# If two medians are congruent... is the triangle isosceles in a Hilbert plane?

If $$ABC$$ is a triangle for which two medians are congruent... is it true that the triangle $$ABC$$ is isosceles in a general Hilbert plane? I am having a little bit of trouble trying to prove this, if it is true. Here is my try, in a Hilbert Plane with the parallelism axiom:

First, let $$CD,\,BE$$ be the medians of the sides $$AC$$ and $$AB$$, respectively. Let $$M$$ be the point where these medians cut (that exists, as an easy application of Pasch's axiom).

By hypothesis, $$AD=BD$$, $$AE=CE$$, and $$BE=CD$$ (hence $$AB=2AD=2BD,\,AC=2AE=2CE)$$. Assuming the parallelism axiom, we have by Thales theorem (VI 2), that, since:

$$\frac{AB}{AD}=\frac{AC}{AE}$$

$$DE$$ is parallel to $$BC$$, and the triangles $$ADE$$ and $$ABC$$ are similar. In particular, $$BC=2DE$$. Applying (I29) twice, we can conclude that the triangles $$BCM$$ and $$EDM$$ have all the same angles, so by (VI 4), we conclude that these are similar triangles. But then:

$$\frac{BC}{ED}=\frac{CM}{DM}$$

And the left hand side equals $$2$$, so we conclude that $$CM=2DM$$, or in other words, $$-$$ since $$CD=CM+MD\,-$$, that $$CD=\frac{3}{2}CM$$.

On the other hand, we also have that:

$$\frac{BC}{ED}=\frac{BM}{EM}$$

And since the left hand side is equal to $$2$$, we also obtain that $$BM=2EM$$, or simply, that $$BE=\frac{3}{2}BM$$

But by hypothesis, $$BE=\frac{3}{2}BM=\frac{3}{2}CM=CD$$, therefore $$BM=CM$$. Applying (I6) to the isosceles triangle $$MBC$$ we conclude that $$\angle MBC=\angle MCB$$. And then:

$$\begin{cases} \ BE=CD\,\text{ (by hypothesis)} \\ \ \angle EBC=\angle DCB\,\text{ (since we just proved that }\angle MBC=\angle MCB) \\ \ CB=BC\,\text{ (C2)} \\ \end{cases}$$

So by (C6) we conclude that the triangles $$EBC$$ and $$DCB$$ are congruent. In particular, $$CE=BD$$. Since $$AB=2BD$$ and $$AC=2CE$$, we conclude that $$AB=AC$$, and then the triangle $$ABC$$ is isosceles This proof relied heavily in the theory of similar triangles that can only be developed assuming the parallelism axiom. However, can this be proved in a more general context, avoiding the use of the parallelism axiom, or any of its consequences? Can there be a non-euclidean model of the Hilbert plane in which this statement is false?.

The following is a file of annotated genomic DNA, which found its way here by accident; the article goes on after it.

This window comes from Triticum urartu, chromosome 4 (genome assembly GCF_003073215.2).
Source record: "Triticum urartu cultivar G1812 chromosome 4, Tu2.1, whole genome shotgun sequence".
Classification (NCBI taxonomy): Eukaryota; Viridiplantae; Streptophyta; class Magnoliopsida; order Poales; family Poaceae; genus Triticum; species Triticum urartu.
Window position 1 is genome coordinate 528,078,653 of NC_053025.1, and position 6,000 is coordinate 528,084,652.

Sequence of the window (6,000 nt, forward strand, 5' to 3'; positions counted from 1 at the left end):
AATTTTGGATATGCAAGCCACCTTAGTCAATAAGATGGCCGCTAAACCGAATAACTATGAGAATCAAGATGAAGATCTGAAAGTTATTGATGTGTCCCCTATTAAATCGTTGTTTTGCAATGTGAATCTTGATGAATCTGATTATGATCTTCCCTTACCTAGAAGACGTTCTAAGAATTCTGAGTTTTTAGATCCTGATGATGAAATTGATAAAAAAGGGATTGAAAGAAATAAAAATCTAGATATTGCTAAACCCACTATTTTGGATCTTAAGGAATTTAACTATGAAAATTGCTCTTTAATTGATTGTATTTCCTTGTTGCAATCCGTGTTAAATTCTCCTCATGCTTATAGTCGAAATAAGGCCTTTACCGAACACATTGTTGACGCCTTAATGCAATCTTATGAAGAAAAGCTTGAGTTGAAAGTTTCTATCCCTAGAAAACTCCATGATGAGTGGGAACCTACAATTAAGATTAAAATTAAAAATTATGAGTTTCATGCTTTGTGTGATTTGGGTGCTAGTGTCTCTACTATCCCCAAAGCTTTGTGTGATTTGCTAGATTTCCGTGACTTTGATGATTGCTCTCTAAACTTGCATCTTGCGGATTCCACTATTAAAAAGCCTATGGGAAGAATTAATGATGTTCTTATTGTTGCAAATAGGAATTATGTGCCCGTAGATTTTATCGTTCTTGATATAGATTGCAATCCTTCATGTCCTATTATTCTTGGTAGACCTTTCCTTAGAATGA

$$\cosh a=\cosh b\cosh c -\sinh b\sinh c\cos\alpha,$$ where $$a$$, $$b$$, $$c$$ are the sides of a triangle and $$\alpha$$ the angle opposite to $$a$$.
If $$m$$ is the length of the median joining the midpoint of side $$b$$ with the opposite vertex, then we have: $$\cosh m=\cosh{b\over2}\cosh c -\sinh {b\over2}\sinh c\cos\alpha= {\cosh c+\cosh a\over2\cosh{b\over2}},$$ where I substituted $$\cos\alpha$$ from the previous equation and used the identity: $$\cosh b=2\cosh{b\over2}-1$$.
In the same way, if $$n$$ is the length of the median joining the midpoint of side $$a$$ with the opposite vertex, we obtain: $$\cosh n={\cosh c+\cosh b\over2\cosh{a\over2}}.$$ If $$m=n$$ we then get the equality $$\cosh{b\over2}{(\cosh c+\cosh b)}=\cosh{a\over2}{(\cosh c+\cosh a)},$$ which can be rewritten as $$\left(\cosh{b\over2}-\cosh{a\over2}\right) \left[\cosh c-1+2\left(\cosh^2{b\over2}+\cosh^2{a\over2} +\cosh{b\over2}\cosh{a\over2} \right)\right]=0.$$ The expression between square brackets is positive, hence it must be $$\cosh{b\over2}=\cosh{a\over2}$$, that is $$a=b$$.